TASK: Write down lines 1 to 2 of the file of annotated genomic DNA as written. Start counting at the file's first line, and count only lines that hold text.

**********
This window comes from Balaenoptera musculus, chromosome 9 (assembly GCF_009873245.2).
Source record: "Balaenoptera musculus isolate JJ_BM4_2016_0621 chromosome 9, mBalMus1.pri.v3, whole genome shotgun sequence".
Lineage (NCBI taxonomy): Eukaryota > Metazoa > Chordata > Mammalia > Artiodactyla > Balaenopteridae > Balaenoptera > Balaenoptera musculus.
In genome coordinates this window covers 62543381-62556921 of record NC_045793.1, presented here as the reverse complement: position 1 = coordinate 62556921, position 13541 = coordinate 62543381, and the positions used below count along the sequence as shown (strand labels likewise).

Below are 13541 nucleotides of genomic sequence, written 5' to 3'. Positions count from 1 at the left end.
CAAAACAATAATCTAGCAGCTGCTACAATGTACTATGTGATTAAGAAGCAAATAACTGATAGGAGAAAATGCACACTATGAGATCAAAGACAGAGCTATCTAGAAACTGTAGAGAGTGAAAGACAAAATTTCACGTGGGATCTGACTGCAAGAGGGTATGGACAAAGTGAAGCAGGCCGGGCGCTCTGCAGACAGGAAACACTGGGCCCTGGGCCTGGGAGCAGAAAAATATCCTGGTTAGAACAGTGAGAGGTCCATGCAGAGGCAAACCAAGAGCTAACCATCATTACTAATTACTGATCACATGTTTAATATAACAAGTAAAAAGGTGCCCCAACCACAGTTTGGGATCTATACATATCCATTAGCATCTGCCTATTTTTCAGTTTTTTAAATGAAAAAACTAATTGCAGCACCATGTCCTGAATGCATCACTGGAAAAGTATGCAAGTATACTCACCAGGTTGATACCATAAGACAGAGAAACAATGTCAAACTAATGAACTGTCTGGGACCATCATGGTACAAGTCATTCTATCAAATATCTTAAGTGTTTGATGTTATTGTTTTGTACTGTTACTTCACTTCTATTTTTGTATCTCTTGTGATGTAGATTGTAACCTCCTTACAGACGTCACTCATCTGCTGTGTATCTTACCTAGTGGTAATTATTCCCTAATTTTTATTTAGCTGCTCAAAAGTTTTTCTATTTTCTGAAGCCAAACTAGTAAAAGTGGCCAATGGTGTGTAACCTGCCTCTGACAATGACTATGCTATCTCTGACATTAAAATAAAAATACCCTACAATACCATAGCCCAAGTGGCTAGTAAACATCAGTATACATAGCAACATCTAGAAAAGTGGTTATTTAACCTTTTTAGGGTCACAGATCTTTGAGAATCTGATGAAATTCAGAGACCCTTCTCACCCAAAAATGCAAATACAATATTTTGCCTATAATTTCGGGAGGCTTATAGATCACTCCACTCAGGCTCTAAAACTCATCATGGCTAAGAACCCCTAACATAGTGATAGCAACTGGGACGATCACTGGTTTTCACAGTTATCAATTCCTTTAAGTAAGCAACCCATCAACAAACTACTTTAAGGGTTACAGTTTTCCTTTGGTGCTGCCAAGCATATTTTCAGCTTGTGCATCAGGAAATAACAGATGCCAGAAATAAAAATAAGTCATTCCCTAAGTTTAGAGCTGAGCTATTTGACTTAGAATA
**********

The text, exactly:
This window comes from Balaenoptera musculus, chromosome 9 (assembly GCF_009873245.2).
Source record: "Balaenoptera musculus isolate JJ_BM4_2016_0621 chromosome 9, mBalMus1.pri.v3, whole genome shotgun sequence".